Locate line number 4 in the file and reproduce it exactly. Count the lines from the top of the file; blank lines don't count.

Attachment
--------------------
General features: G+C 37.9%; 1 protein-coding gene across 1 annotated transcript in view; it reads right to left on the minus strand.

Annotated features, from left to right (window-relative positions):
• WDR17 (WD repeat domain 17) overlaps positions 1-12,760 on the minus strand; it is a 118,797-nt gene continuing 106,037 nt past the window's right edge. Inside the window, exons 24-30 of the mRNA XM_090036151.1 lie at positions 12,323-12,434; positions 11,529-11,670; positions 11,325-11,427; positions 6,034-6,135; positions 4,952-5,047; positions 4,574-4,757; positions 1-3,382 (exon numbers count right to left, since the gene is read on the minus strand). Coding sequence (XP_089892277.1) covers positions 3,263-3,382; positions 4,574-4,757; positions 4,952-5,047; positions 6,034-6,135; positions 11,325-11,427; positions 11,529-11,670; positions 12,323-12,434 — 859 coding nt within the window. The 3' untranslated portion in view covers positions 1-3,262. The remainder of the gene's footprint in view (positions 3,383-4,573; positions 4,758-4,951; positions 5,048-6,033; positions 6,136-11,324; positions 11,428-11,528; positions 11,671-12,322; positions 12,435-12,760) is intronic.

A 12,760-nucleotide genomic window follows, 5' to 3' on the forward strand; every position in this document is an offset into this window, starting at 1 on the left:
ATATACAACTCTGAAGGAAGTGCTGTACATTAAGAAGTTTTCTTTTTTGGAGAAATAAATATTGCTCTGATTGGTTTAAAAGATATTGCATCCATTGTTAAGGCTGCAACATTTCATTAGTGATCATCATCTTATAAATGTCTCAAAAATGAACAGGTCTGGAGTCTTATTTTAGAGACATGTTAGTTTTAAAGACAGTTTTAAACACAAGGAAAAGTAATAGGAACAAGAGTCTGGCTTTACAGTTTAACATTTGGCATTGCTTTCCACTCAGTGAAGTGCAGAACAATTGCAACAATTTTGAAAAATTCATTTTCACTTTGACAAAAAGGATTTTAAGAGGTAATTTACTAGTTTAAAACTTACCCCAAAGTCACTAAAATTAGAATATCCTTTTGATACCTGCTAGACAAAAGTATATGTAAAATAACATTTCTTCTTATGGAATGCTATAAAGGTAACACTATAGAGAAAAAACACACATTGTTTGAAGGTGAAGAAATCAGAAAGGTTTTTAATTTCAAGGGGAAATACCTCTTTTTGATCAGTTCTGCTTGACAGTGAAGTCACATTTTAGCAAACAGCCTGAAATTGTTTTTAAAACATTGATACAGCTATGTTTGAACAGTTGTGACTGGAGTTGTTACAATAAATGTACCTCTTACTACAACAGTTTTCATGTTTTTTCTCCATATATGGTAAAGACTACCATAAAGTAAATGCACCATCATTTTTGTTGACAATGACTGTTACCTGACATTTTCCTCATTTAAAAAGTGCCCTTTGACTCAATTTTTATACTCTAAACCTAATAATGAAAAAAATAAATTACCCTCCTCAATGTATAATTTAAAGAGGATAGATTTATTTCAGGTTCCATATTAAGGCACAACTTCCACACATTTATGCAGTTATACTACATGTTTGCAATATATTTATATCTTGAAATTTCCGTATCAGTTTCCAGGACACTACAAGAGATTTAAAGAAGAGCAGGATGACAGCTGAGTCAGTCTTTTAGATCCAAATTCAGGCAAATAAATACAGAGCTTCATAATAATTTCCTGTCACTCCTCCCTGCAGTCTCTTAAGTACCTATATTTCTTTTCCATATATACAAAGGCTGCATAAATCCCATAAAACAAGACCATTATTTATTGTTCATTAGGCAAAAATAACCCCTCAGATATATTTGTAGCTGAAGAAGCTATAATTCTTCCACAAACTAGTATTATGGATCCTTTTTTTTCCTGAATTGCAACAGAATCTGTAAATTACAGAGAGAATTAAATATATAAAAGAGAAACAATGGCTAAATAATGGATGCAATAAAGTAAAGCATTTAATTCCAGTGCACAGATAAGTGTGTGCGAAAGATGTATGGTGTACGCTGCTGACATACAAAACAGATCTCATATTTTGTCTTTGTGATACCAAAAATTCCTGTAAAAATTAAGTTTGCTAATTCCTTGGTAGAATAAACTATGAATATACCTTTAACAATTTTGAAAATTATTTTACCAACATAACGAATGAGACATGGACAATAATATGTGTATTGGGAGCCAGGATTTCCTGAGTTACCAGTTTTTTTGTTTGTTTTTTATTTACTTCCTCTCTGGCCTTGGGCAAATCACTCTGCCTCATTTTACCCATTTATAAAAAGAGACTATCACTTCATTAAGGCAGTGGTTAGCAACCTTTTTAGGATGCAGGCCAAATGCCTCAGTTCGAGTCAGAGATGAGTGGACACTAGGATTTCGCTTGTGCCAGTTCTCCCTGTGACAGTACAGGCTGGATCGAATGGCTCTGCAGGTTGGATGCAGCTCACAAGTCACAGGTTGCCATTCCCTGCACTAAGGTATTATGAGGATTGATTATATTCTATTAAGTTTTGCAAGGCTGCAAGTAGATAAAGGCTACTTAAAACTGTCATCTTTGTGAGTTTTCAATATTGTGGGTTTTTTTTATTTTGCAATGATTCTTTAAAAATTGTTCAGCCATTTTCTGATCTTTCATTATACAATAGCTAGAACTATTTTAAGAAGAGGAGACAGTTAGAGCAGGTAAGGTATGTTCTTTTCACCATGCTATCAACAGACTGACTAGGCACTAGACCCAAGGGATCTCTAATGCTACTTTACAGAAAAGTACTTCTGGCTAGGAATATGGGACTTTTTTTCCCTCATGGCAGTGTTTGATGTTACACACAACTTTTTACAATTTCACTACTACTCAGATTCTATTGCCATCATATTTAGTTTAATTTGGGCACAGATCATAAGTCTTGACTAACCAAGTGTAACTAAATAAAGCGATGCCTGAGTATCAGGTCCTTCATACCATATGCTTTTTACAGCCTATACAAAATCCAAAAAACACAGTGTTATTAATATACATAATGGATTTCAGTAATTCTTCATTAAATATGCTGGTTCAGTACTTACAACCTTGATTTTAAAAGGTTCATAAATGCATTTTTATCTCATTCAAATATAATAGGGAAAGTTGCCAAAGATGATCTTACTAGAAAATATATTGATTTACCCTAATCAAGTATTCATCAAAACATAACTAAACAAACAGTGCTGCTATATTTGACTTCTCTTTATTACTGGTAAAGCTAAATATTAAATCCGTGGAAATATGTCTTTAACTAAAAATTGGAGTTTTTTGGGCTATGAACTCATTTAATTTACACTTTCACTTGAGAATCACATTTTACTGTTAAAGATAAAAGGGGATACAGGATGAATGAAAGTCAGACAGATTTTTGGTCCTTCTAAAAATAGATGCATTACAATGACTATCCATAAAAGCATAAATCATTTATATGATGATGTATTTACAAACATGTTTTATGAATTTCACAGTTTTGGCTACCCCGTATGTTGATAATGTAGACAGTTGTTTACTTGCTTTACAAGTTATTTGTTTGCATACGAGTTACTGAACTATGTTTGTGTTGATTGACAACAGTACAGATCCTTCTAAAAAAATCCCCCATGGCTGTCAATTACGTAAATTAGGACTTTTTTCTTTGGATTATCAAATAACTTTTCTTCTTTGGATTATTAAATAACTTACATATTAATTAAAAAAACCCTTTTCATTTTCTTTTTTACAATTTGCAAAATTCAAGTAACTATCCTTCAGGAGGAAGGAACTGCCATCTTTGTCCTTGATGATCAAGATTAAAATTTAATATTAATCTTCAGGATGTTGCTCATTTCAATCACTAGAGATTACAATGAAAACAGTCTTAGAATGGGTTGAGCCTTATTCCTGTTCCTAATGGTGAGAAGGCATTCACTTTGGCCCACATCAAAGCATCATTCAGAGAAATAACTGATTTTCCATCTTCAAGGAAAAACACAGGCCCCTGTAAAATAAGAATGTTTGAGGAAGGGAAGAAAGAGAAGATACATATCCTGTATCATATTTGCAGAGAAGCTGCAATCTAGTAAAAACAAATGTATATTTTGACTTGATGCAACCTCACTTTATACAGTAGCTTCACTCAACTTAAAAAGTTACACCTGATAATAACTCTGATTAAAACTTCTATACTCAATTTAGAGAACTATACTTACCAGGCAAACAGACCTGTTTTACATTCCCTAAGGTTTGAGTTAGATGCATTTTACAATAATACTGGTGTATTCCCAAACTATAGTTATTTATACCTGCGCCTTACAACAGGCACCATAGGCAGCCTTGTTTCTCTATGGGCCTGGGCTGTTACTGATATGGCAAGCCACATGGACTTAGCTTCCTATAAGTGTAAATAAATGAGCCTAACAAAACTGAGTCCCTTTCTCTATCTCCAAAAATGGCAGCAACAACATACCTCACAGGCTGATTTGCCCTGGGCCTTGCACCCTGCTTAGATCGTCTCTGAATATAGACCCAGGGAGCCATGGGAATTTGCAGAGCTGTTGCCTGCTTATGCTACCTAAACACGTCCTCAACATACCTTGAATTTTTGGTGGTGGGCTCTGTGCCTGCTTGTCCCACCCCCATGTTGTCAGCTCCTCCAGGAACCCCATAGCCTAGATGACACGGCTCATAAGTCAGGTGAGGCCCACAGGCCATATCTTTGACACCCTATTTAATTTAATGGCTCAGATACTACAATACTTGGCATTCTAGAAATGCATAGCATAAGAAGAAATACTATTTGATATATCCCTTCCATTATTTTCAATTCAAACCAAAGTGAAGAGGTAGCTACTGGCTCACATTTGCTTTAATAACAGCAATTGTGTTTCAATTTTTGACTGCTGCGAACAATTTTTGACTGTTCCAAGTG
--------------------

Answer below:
A 12,760-nucleotide genomic window follows, 5' to 3' on the forward strand; every position in this document is an offset into this window, starting at 1 on the left: